Thursday, October 12, 2006

Looking For Burning Questions? Head To Grubber

Burning Questions after every Tigers playoff game can be found at the junior site, Where Have You Gone, Johnny Grubb?. Check it out!

Lions' Bag Of M&M's Should Have Stopped With Moeller

I can never look at a bag of M&M's the same way again.

Matt Millen. Marty Mornhinweg. Steve Mariucci. Now, Rod Marinelli.

And, before that -- before even Millen -- Gary Moeller.

I don't know for sure, but it's likely the Lions have set some sort of a record by having four consecutive coaches all have their last names begin with the same letter.

And you know what? The earliest of those four might have been the best choice, after all.

When Moeller, the erstwhile U-M coach, took over for Bobby Ross about two-thirds through the 2000 season, nobody gave him much of a chance to stay beyond the year. And when the Lions lost on Christmas Eve to the Bears, knocking themselves out of the playoff picture, Moeller's chances took another blow. Then, when Millen was hired shortly thereafter, Moeller was toast. Everyone knew it, including Mo himself. Millen gave Moeller a cursory interview, but it was all a sham.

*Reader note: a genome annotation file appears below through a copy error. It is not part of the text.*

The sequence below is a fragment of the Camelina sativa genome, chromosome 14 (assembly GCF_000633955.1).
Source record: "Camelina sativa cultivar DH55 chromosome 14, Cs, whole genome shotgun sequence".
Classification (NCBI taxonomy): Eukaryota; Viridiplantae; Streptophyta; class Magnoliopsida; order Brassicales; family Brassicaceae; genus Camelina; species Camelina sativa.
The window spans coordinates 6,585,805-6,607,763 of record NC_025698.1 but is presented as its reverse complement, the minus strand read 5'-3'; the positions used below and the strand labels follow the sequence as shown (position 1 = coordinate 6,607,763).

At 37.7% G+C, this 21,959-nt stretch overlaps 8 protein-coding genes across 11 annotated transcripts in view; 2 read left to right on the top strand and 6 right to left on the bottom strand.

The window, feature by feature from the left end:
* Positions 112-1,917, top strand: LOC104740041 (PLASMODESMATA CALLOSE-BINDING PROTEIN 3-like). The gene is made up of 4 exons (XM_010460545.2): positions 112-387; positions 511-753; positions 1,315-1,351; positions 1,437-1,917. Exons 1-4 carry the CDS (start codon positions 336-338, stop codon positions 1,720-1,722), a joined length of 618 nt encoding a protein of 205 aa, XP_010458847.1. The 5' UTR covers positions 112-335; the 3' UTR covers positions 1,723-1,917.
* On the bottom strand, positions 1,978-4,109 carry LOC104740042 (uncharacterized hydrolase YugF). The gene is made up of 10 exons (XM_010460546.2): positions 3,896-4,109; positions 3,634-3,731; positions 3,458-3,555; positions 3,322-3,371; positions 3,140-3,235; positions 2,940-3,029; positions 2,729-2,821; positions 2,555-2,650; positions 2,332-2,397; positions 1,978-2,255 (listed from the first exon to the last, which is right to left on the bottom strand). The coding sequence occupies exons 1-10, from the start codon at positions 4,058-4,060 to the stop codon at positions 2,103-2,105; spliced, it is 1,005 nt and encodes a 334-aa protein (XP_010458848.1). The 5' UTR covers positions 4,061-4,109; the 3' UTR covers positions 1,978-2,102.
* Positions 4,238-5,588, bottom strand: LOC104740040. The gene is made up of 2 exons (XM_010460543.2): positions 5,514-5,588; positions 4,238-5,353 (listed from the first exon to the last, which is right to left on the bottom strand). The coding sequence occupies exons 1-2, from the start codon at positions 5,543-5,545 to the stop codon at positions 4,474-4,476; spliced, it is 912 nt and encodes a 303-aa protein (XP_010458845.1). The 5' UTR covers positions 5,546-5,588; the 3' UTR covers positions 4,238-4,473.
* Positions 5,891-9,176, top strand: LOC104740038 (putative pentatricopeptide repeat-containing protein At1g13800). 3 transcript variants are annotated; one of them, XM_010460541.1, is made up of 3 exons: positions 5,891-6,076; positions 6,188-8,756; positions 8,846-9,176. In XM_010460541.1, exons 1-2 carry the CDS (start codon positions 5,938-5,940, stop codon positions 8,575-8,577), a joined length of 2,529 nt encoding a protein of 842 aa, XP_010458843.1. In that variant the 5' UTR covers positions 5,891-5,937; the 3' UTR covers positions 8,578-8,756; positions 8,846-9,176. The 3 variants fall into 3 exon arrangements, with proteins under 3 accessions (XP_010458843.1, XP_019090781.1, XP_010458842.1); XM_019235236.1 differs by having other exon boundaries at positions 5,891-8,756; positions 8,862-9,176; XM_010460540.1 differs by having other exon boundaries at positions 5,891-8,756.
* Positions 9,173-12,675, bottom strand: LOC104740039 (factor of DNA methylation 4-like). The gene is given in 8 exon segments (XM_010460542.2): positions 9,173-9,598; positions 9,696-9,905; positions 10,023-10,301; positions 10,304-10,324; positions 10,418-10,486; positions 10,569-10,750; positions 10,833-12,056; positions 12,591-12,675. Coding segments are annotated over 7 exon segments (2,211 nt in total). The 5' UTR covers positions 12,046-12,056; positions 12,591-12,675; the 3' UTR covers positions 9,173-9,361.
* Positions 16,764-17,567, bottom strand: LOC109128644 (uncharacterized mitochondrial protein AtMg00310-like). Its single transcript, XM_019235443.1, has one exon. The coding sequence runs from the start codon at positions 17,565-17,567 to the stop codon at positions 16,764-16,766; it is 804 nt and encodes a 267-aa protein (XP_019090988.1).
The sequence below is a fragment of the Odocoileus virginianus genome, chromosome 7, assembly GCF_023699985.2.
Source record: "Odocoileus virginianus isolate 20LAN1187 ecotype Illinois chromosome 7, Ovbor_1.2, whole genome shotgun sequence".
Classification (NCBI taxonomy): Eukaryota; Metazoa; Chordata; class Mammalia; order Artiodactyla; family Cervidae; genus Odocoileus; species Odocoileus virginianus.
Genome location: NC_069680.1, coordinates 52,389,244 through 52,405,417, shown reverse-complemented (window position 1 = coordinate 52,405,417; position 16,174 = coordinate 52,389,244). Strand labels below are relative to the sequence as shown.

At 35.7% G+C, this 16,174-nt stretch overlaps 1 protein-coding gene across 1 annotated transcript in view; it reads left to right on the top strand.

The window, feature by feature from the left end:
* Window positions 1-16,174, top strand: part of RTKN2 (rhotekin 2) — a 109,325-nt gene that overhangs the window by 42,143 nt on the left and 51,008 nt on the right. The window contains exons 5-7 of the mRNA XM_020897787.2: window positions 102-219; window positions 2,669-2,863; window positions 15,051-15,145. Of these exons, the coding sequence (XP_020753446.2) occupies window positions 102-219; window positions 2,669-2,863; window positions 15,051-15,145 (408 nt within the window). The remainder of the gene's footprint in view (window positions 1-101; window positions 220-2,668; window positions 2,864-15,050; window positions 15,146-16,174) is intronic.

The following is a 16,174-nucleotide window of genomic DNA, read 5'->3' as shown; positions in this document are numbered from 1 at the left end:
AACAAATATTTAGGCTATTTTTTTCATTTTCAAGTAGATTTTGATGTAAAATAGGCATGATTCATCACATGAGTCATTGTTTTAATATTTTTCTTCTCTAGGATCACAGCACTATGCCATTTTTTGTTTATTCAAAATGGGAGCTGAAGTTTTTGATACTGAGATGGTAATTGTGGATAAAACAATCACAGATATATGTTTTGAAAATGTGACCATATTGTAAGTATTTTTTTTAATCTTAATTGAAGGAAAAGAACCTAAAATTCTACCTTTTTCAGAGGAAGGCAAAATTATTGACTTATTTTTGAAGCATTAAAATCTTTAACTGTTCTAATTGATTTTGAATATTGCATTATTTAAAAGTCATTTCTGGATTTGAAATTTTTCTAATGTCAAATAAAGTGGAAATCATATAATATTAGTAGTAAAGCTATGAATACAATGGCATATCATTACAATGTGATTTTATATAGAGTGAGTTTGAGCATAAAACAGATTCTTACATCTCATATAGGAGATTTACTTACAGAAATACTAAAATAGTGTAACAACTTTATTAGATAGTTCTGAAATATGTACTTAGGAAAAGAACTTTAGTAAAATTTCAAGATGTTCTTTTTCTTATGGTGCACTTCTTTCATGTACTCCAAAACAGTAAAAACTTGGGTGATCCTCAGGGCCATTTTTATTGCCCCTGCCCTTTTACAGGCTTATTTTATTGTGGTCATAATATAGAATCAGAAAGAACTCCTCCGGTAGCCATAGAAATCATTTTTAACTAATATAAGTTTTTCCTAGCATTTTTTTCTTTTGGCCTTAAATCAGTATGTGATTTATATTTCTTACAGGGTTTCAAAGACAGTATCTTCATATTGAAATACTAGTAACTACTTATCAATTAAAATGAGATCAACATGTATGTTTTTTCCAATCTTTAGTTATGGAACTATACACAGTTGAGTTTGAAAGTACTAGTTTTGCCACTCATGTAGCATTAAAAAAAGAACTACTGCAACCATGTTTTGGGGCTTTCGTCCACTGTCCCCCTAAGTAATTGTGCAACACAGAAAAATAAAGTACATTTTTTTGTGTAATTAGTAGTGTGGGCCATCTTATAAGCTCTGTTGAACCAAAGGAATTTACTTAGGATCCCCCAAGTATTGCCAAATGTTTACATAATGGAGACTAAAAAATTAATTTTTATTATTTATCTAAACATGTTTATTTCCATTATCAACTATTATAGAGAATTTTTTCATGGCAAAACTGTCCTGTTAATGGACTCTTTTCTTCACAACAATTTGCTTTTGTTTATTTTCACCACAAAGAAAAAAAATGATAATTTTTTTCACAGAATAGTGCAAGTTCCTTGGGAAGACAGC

Mo: Never had a chance, and that's a shame

I wouldn't be complaining about Moeller's dismissal some six years later if the coach that Millen hired in early 2001 was someone experienced and respected as a head coach. But Millen hired Mornhinweg, an assistant, after one good interview and a late night film session. No joke. In fact, Millen tripped all over himself to hire Marty before he could get on a plane to interview with Cleveland the next day. Unbelievable.

It says here, as it's been said here many times before, that the Lions, and Millen, wouldn't be in this world of hurt today if they had made a different choice as coach in 2001. I could abide the Moeller cashiering if his replacement was someone who you'd hear and say, "OH...well of COURSE you hire him and dump Mo." But the Lions didn't get that by hiring Mornhinweg. That much was painfully proven in two horrible seasons and one notorious motorcycle ride-out.

I always felt like if the Lions were going to hire a newbie, then they should have just stayed with Moeller. He already knew the personnel, he had gotten the team to play for him in the short time he was there, and he seemed like he had the energy and enthusiasm needed. It would have been fun to see the Lions guided by an old college guy, and a Michigan one to boot.

It's impossible to say where the Lions would exactly have been with Gary Moeller as their coach in 2001 and beyond. But it's pretty safe to say they wouldn't be any worse off than they are now. The thought of this being worse is chilling, frankly.